US Marine deployment raises brows
Updated: 2014-08-13 10:36
By Zhang Yuwei in New York(China Daily USA)
The United States said on Tuesday it welcomes the rise of China and wants to work constructively with Beijing, as it signed a deal to deploy 2,500 Marines to Australia, which is seen as part of the US "rebalance" to Asia.
After signing the agreement at the Australia-United States Ministerial Consultations (AUSMIN) in Sydney, US Secretary of State John Kerry said Washington was not interested in conflict with China.
"We welcome the rise of China as a global partner, hopefully as a powerful economy, as a full participating constructive member of the international community," Kerry said. "We are not seeking conflict and confrontation. And our hope is that China will likewise take advantage of the opportunities that are in front of it and be that cooperative partner."
TedGalenCarpenter, a senior fellow for defense and foreign policy studies at Washington-based Cato Institute, said despite of Kerry's "conciliatory comments", Chinaor any other nation must base its judgment of another country's intentions on its actions.
"Many ofWashington's actions over the past several years, including the deployment of Marines toAustralia, hint at a containment policy directed againstBeijing," said Carpenter.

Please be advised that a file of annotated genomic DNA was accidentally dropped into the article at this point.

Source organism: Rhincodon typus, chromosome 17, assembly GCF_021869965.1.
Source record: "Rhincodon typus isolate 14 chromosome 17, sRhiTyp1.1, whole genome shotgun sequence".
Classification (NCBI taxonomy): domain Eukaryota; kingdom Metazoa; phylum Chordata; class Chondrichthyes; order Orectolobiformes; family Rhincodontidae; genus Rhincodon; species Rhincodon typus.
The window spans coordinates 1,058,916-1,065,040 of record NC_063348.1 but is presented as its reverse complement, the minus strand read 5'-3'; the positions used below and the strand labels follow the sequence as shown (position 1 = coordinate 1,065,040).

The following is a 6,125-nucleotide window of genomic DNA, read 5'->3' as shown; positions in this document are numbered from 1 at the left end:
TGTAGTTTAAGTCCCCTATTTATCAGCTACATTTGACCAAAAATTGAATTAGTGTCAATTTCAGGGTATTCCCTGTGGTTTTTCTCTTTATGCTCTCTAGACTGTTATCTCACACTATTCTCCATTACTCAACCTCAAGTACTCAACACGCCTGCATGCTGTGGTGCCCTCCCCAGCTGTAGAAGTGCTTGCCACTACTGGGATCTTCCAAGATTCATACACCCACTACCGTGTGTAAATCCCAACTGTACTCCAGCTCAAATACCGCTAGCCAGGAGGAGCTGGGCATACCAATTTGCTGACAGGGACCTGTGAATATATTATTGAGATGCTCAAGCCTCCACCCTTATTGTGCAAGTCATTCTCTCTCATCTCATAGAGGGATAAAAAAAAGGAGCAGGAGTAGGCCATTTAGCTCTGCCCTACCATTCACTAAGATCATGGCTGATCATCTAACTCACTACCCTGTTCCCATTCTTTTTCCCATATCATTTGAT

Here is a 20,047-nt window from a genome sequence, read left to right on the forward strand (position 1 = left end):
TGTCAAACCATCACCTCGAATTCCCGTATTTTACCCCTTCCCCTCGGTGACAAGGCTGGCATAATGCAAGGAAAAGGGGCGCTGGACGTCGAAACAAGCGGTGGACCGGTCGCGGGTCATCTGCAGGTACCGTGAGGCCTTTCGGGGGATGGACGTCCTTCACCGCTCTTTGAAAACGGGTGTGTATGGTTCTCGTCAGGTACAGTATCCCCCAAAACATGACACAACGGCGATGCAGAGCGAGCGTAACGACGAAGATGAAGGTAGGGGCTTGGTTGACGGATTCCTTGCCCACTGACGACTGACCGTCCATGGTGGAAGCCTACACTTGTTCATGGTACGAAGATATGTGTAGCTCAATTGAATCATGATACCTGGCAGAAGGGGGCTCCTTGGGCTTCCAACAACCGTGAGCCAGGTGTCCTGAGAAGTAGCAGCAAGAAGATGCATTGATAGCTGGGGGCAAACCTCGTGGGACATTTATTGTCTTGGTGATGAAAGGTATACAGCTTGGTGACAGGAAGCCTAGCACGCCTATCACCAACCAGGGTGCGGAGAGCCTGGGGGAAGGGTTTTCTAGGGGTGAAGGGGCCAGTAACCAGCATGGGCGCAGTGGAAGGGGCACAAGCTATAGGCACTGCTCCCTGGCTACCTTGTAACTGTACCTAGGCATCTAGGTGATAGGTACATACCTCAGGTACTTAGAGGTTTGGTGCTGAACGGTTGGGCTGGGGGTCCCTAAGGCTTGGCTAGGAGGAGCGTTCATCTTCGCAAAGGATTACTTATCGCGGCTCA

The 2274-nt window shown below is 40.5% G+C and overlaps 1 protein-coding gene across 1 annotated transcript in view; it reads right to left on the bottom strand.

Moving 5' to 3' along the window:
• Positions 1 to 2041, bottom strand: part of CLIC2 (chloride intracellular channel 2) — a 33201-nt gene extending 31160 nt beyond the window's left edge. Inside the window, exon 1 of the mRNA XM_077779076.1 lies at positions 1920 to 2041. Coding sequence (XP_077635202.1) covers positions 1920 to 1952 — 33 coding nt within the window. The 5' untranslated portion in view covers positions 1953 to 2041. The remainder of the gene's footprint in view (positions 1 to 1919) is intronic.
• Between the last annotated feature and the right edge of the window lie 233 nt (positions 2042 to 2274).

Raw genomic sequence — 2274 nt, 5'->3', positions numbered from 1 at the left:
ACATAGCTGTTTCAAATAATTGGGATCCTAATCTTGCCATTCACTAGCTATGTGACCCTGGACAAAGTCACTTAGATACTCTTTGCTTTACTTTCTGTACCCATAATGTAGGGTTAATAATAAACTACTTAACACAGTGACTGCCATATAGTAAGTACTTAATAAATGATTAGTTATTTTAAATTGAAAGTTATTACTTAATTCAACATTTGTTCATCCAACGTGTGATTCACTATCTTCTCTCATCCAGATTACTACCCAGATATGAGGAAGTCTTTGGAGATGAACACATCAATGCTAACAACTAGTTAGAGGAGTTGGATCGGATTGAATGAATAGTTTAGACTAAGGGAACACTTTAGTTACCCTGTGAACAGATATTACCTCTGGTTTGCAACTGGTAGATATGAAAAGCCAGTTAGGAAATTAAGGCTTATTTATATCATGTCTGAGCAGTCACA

"Unless those actions - especially the US support for nations challenging China's territorial claims in the South China Sea and the implicit backing of Japan's stance regarding the Diaoyu Islands - change significantly, the Obama administration will have a difficult time convincing China that a containment policy is not being pursued," he added.
Sharing a similar view, Zhiqun Zhu, director of the China Institute at Bucknell University, said any move that reflects the "trust deficit" between the US and China forms the "biggest obstacle to future relationship".
"What Kerry said all sounds good and politically correct, but the fundamental US policy toward China remains unchanged: engagement plus hedging against what is perceived as 'Chinese aggressiveness'," said Zhu.
Carpenter said Kerry and other US officials must be more "specific" about their concept of China being a "cooperative partner".
"It has to be something more reasonable than always expectingBeijingto support Washington's position on a given security or economic issue," said Carpenter. "If US leaders truly wantChinato be a cooperative partner, there has to be a reasonable amount of compromise in the relationship."
Australia's Foreign Minister Julie Bishop earlier defended the deal to bring US Marines and Air Force personnel to the Northern Territory, denying it was aimed at China.
"That's not what it is directed to do at all. It's about working closely with the United States to ensure that we can work on regional peace and security," she told a radio program. "The United States is rebalancing to the Asia-Pacific, so it's a way we can work together to support economic development as well as security and peace."
AFP contributed to this story.
(China Daily USA 08/13/2014 page1)